To know he does not.
Note the lack of any reference to a female partner. The pianist is silent for this variation. Instead, it features a lushly scored melody above a plodding, walking bass line. The melody was recycled from an unpublished violin sonata Bernstein wrote in 1940.
The fourth age seems to feature the rat race and the abandoning of youthful ideals in favor of various dogmas:
Now unreckoned with, rough, his road descends
From the haughty and high, the humorless places
His dreams would prefer, and drops him till,
As his forefathers did, he finds out
Where his world lies…
Signs and insignia decide our cause,
Fanatics of the Egg or Knights sworn to
Die for the Dolphin, and our deeds wear
Heretic green or orthodox blue,
Safe and certain.
The music features a sprightly, whirring rhythmic figure in 5/8 in the piano that is at times interrupted by a more strident idea in the strings.
The fifth age corresponds to the attainment of either hollow middle-aged respectability:
In peace or war,
Married or single, he muddles on,
Offending, fumbling, falling over,
And then, rather suddenly, there he is
Standing up, an astonished victor
Gliding over the good glib waters
Of the social harbor to set foot
On its welcoming shore where at last
Recognition surrounds his days with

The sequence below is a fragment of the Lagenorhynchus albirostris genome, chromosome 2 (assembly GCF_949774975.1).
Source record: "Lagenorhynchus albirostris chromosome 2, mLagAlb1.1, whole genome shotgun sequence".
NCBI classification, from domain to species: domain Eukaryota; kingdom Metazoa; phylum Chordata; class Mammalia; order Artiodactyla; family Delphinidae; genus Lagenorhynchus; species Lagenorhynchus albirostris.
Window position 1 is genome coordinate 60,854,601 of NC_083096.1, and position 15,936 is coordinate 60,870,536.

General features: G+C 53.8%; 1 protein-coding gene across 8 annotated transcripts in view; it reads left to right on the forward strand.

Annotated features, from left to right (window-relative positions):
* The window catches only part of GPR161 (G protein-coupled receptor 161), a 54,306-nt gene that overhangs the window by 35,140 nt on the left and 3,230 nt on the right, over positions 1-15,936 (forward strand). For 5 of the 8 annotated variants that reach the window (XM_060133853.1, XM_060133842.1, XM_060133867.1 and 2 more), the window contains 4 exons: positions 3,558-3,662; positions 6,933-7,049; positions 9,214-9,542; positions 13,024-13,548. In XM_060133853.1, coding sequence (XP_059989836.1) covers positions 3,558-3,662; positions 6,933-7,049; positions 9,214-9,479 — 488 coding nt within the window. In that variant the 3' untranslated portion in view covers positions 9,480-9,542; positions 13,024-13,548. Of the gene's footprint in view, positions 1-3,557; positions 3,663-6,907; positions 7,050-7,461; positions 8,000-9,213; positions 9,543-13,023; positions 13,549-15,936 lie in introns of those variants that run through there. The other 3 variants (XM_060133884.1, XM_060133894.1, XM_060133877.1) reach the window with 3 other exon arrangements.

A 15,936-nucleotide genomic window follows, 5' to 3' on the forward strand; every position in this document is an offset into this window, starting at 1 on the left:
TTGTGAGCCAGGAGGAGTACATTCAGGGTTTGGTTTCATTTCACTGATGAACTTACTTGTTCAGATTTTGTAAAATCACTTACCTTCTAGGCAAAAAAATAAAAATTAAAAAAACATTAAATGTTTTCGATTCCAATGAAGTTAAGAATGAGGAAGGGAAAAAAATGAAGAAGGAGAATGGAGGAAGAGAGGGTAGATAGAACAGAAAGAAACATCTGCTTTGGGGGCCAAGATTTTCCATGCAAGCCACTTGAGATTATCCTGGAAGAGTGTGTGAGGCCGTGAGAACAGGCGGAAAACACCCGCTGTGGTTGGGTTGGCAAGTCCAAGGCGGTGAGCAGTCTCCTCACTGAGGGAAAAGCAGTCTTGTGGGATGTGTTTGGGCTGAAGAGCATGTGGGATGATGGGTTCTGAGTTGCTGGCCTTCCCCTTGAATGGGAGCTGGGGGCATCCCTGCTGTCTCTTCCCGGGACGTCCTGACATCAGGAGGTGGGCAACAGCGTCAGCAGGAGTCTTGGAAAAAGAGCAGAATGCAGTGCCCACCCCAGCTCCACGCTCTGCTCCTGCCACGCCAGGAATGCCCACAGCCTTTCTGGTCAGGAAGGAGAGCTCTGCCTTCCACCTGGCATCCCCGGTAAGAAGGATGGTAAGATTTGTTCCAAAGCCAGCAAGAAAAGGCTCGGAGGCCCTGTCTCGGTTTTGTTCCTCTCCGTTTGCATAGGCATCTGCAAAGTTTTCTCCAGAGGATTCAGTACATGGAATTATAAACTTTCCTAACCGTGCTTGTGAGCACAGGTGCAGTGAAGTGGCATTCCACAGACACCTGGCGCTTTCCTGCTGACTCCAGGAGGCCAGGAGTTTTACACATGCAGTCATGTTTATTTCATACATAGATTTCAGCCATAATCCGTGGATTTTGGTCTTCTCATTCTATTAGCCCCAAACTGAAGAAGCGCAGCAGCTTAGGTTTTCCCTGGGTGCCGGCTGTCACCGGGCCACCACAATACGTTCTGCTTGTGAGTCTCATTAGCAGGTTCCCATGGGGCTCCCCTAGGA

Her felicitous light.
Or alternatively disappointment:
…Will nightfall bring us
Some awful order—Keep a hardware store
In a small town….Teach science for life to
Progressive girls—? It is getting late.
Shall we ever be asked for? Are we simply
Not wanted at all?
Those professions apparently did not appeal to Auden. Bernstein writes loud, fast, mad circus music full of Shostakovich-like sarcasm.
In the sixth age, the body begins to decline and people begin to feel nostalgic for an idealized memory of youth:
Our subject has changed.
He looks far from well; he has fattened on
his public perch; takes pills for vigor
And sound sleep, and sees in his mirror
The awing genius of a jackass age,
A rich bore.
…He pines for some
Nameless Eden where he never was
…the children play
Nor care how comely they couldn’t be
Since they needn’t know they’re not happy.
So do the ignored. In soft-footed
Hours of darkness…
Awake in himself too weak to stir